If I apply R to 1, half the time I expect 1 and another half 0. The same is true if I apply R to 0. I’ll call these applications R(1) and R(0), respectively.

If I look at the result of R(1) or R(0), there is no way to tell if I started with 1 or 0. This is just like a  secret coin flip where I can’t tell whether I began with heads or tails just by looking at how the coin has landed. By “secret coin flip,” I mean that someone else has flipped it and I can see the result, but I have no knowledge of the mechanics of the flip itself or the starting state of the coin. 

If R(1) and R(0) are randomly 1 and 0, what happens when I apply R twice?

I write this as R(R(1)) and R(R(0)). It’s the same answer: random result with an equal split. The same thing happens no matter how many times we apply R. The result is random, and we can’t reverse things to learn the initial value. 

Now for the quantum version, Instead of R, I use H. It too returns 0 or 1 with equal chance, but it has two interesting properties.

  1. It is reversible. Though it produces a random 1 or 0 starting from either of them, we can always go back and see the value with which we began.
  2. It is its own reverse (or inverse) operation. Applying it two times in a row is the same as having done nothing at all.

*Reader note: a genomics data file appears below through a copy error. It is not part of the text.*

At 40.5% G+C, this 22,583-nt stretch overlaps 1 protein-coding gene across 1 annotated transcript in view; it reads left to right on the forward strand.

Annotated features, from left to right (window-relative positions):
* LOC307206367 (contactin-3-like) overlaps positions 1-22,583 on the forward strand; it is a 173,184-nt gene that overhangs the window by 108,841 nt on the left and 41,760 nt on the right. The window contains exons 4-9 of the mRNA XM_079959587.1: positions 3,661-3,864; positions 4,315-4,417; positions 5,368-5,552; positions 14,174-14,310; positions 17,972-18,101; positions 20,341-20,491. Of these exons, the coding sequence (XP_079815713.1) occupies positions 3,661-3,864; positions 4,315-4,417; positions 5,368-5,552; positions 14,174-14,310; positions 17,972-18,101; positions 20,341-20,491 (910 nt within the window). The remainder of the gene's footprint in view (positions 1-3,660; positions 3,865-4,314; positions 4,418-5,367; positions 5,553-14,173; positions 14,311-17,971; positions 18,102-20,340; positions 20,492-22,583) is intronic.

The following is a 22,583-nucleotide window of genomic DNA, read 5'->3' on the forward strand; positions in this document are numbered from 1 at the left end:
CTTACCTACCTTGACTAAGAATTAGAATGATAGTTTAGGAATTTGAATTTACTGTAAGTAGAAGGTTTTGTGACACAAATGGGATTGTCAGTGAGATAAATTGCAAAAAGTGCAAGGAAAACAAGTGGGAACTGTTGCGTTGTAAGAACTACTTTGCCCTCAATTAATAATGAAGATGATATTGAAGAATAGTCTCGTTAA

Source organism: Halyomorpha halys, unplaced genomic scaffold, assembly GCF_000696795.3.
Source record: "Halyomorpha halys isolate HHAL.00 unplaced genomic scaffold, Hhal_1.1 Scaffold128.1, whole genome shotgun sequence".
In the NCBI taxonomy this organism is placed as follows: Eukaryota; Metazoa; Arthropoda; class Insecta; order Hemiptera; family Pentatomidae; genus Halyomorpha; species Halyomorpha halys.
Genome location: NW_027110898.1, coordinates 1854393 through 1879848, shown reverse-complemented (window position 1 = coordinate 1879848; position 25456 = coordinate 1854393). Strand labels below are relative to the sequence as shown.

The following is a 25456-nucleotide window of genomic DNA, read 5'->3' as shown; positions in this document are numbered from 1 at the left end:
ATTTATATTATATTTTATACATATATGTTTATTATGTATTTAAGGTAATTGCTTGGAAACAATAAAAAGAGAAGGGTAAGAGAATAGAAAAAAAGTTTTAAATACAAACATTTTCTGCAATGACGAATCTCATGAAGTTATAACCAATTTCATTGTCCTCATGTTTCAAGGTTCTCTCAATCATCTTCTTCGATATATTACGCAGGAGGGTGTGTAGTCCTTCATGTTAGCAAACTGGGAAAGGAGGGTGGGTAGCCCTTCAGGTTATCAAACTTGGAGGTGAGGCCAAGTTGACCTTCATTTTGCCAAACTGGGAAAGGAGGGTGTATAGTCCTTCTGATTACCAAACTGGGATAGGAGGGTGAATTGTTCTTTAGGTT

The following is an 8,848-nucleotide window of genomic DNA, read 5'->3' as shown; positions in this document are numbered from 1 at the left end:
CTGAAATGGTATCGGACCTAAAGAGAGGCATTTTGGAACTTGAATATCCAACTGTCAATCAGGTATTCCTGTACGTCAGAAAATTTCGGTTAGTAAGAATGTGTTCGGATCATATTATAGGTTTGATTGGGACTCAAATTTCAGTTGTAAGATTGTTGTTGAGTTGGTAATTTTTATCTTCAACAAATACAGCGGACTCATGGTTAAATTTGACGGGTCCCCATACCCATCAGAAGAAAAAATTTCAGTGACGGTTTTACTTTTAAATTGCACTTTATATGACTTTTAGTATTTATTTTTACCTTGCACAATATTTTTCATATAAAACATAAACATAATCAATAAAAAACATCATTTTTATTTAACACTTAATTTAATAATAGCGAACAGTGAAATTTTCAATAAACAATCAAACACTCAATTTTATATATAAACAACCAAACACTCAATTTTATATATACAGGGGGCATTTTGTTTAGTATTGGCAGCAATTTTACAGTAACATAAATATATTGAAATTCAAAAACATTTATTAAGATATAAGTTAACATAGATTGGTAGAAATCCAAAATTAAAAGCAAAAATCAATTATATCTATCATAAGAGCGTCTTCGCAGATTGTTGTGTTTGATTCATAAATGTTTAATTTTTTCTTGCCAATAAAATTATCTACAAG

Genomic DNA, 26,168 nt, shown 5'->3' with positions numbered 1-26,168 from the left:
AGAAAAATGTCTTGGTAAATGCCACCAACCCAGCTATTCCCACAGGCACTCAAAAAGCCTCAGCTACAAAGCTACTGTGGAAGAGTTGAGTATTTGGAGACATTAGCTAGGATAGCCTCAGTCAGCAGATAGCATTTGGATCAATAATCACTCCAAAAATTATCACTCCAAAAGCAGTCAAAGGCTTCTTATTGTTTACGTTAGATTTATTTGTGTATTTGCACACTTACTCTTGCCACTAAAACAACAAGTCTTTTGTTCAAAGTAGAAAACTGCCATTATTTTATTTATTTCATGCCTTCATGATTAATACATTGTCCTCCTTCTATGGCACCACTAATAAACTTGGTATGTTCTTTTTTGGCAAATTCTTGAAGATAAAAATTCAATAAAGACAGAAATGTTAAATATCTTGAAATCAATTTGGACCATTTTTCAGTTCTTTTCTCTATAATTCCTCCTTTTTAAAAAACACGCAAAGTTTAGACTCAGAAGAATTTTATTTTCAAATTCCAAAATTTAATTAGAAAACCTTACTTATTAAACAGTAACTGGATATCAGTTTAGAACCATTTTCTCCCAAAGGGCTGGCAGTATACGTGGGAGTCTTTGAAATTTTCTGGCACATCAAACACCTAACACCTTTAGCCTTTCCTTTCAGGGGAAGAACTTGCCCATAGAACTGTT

There is a catch, though. You are not allowed to look at the result of what H does if you want to reverse its effect. If you apply H to 0 or 1, peek at the result, and apply H again to that, it is the same as if you had used R. If you observe what is going on in the quantum case at the wrong time, you are right back at strictly classical behavior. 

To summarize using the coin language: if you flip a quantum coin and then don’t look at it, flipping it again will yield heads or tails with which you started. If you do look, you get classical randomness.

A second area where quantum is different is in how we can work with simultaneous values. Your phone or laptop uses bytes as individual units of memory or storage. That’s where we get phrases like “megabyte,” which means one million bytes of information.

A byte is further broken down into eight bits, which we’ve seen before. Each bit can be a 0 or 1. Doing the math, each byte can represent 2^8 = 256 different numbers composed of eight 0s or 1s, but it can only hold one value at a time. Eight qubits can represent all 256 values at the same time